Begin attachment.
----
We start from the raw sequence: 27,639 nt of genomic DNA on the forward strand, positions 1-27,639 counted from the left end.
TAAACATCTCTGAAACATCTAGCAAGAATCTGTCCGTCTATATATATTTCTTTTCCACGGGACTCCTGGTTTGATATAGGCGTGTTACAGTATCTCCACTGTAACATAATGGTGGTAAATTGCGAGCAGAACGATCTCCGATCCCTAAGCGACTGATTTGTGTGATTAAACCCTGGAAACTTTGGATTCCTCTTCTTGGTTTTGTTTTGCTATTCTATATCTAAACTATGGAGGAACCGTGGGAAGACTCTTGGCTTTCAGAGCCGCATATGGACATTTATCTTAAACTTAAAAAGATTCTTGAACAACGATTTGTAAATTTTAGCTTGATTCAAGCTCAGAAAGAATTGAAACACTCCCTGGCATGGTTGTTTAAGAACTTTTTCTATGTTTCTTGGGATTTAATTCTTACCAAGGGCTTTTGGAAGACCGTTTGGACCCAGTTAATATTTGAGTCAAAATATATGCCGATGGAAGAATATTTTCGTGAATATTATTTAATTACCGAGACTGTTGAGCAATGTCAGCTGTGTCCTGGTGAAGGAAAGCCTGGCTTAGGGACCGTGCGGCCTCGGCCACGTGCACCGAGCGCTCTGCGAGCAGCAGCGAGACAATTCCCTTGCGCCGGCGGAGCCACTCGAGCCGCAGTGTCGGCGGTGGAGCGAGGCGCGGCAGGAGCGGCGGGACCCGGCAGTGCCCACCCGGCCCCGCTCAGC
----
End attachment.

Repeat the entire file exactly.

We start from the raw sequence: 27,639 nt of genomic DNA on the forward strand, positions 1-27,639 counted from the left end.
TAAACATCTCTGAAACATCTAGCAAGAATCTGTCCGTCTATATATATTTCTTTTCCACGGGACTCCTGGTTTGATATAGGCGTGTTACAGTATCTCCACTGTAACATAATGGTGGTAAATTGCGAGCAGAACGATCTCCGATCCCTAAGCGACTGATTTGTGTGATTAAACCCTGGAAACTTTGGATTCCTCTTCTTGGTTTTGTTTTGCTATTCTATATCTAAACTATGGAGGAACCGTGGGAAGACTCTTGGCTTTCAGAGCCGCATATGGACATTTATCTTAAACTTAAAAAGATTCTTGAACAACGATTTGTAAATTTTAGCTTGATTCAAGCTCAGAAAGAATTGAAACACTCCCTGGCATGGTTGTTTAAGAACTTTTTCTATGTTTCTTGGGATTTAATTCTTACCAAGGGCTTTTGGAAGACCGTTTGGACCCAGTTAATATTTGAGTCAAAATATATGCCGATGGAAGAATATTTTCGTGAATATTATTTAATTACCGAGACTGTTGAGCAATGTCAGCTGTGTCCTGGTGAAGGAAAGCCTGGCTTAGGGACCGTGCGGCCTCGGCCACGTGCACCGAGCGCTCTGCGAGCAGCAGCGAGACAATTCCCTTGCGCCGGCGGAGCCACTCGAGCCGCAGTGTCGGCGGTGGAGCGAGGCGCGGCAGGAGCGGCGGGACCCGGCAGTGCCCACCCGGCCCCGCTCAGC